When words fail, sometimes art can help.
AUSTINTOWN -- When people think of holistic healing, Reiki, massage, or other modalities may come to mind. But often the process of creating works of art allows clients to get to the issues quicker and gain power over their situation, especially when the client is a very young, abused child.
Art therapist Mary Sue Hammond of Austintown believes creating art helps children express what they cannot put into words.
Hammond, who earned her master's degree in art therapy from Ursuline College, teaches at Laird and Jefferson elementary schools in Warren, where she works with multi-handicapped and autistic children, children who have behavioral and emotional problems, and have been physically or sexually abused. She also teaches regular art classes and has a studio in her home, where she sees clients of all ages.
She keeps her studio stocked with the usual items, like paper and clay, but also includes any odds and ends that can be used to create art, like recycled containers. And she has some special tools, such as mandalas and runes that help her clients process, problem solve and reach clarity in issues.
"Mandalas are designs based on a circle. Working your way around the circle helps things to unfold in a more natural way," says Hammond. "When children who have been physically or sexually abused work with a circle, it can be very angry. There are lots of slashes, ripping of paper, dark colors, scribbling, or pressure. Children are not as defensive when doing art as they would be when talking. After an image is out, it makes it easier to discuss."
She says after an image is on paper, she begins a dialogue.
"What is that angry looking dark section?" she might ask, and often the child admits that they want to kill or get back at someone. Many children include guns in their drawings.
Another exercise Hammond has her clients do is draw a circle that includes every member of the family in place doing something. "The father may be placed outside the circle, and that is very telling," she says. "Through drawing and dialoguing, the child often admits being abused."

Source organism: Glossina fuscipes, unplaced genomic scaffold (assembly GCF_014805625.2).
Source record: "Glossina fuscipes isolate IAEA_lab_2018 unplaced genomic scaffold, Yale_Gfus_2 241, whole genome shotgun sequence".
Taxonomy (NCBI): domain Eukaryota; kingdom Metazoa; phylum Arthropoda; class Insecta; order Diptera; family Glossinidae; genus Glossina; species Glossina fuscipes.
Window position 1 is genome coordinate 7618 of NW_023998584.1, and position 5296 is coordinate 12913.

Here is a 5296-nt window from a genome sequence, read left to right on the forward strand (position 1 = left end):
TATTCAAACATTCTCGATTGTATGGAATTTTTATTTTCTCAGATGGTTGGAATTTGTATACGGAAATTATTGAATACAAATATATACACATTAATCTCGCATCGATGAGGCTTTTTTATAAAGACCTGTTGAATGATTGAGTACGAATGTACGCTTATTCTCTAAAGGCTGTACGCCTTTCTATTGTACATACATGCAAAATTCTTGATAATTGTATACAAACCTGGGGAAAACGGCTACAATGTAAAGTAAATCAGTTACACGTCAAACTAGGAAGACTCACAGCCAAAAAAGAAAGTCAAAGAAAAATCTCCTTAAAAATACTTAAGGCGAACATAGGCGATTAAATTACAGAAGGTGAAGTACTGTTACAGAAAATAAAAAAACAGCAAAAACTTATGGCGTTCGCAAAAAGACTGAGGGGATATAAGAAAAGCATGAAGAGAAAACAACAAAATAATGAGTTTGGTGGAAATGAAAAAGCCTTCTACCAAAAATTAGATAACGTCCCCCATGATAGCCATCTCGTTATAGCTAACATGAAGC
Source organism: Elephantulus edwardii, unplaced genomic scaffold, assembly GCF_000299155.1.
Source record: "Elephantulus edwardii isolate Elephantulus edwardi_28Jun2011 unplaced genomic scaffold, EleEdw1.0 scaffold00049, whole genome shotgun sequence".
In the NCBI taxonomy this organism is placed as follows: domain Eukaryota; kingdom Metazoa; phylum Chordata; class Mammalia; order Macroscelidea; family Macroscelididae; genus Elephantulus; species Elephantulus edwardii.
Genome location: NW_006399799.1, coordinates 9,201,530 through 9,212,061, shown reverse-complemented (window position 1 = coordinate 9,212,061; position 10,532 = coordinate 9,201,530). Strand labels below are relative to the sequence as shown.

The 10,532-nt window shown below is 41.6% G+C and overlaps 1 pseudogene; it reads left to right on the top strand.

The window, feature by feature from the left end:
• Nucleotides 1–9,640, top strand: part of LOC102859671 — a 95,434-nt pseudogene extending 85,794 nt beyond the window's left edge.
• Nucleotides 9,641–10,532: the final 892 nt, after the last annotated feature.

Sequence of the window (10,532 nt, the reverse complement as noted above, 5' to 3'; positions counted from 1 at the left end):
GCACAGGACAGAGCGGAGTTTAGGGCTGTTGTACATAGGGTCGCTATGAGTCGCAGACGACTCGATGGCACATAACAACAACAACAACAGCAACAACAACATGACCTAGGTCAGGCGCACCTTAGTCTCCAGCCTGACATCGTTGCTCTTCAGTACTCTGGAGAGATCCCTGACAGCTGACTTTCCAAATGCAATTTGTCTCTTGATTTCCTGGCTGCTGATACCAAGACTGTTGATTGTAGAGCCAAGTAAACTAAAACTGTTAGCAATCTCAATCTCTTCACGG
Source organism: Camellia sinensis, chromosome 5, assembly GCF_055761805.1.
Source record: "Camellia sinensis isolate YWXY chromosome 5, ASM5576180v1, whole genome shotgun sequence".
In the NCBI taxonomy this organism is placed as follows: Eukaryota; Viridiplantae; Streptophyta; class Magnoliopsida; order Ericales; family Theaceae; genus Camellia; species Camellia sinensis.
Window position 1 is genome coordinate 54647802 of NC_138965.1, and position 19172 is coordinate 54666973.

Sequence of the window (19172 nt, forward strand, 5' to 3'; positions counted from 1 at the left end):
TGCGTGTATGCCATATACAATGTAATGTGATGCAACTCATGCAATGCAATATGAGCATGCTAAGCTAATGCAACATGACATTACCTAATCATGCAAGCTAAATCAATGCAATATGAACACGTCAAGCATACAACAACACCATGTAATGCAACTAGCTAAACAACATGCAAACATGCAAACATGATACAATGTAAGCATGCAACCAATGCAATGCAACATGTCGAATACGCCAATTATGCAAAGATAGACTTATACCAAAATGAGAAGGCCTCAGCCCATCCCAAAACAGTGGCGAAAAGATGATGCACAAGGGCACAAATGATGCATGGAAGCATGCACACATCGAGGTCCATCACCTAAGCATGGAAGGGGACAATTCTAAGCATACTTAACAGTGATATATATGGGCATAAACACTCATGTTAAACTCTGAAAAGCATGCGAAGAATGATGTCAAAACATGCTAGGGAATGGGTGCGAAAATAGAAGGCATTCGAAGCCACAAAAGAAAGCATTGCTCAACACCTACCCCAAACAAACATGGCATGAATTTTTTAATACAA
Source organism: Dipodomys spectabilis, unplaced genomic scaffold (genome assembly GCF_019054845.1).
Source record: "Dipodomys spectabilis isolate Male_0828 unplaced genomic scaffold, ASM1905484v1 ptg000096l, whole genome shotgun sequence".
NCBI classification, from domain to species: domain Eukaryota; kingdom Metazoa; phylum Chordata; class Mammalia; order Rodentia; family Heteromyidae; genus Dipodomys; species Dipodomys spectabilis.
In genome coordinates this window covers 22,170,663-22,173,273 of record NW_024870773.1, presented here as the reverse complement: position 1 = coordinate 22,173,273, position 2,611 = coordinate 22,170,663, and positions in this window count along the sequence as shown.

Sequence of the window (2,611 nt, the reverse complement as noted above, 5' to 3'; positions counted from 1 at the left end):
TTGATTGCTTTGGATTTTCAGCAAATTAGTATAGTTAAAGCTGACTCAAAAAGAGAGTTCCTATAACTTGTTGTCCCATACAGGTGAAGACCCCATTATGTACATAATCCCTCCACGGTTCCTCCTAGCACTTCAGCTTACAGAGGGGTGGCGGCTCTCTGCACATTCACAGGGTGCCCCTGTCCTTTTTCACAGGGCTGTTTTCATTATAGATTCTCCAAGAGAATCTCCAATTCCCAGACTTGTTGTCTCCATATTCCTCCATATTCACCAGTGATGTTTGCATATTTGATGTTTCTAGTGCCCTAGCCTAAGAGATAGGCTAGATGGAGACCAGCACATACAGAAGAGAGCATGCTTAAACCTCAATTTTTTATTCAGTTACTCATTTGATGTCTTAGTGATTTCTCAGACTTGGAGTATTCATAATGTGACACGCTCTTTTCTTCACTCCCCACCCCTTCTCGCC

Hammond is frustrated that, at this point, the information gained from art therapy cannot be used as evidence in the legal system. Children's Services say that the child has to verbally disclose cases of abuse. But the child has usually been threatened, and often feels guilty about having done something wrong. Sometimes they even think they will go to jail.
"They no longer trust adults," Hammond says. "If Children's Services and the courts would give more credit to the visual images created by abused children, and more credence to the art therapy process, then I think we would be able to stop the cycle of abuse that is so rampant."
Not all of Hammond's clients are in such dire situations. While some of her adult clients are suffering from life threatening illnesses, others are just dealing with emotional issues or marital difficulties.
"With adults I often work with runes. A rune is a secret thing of mystery -- a ritual function for divination to evoke higher powers that can influence the lives of people," Hammond explains. The runes she uses came from Ursuline College, a little bag of flat stones, each of which has a different symbol. Each symbol has a different meaning and message.
Hammond has her clients pick a rune, draw the symbol on paper, then create a work of art around it. After the art is created, she looks up the meaning of the symbol and discusses it with her client, asking them to describe what they see, which may be a tiny image overcome by shapes and colors, created by someone who could be lonely or frantic. "It is amazing how spirit guides you to pick out the one rune with the right message," Hammond says.
She also uses mandalas with her adult clients. For adults with chronic illness, she uses a mandala book with tasks.
One task may be, "I will interact with my fear."
After the image is drawn, the client then interacts with it through automatic writing, a process in which the hand seems to have a mind of its own, and streams of random thought are written without concern about correct grammar, punctuation, or even if the words make immediate sense.
XHammond may be reached for questions or appointments at 330-506-0080 or firstname.lastname@example.org.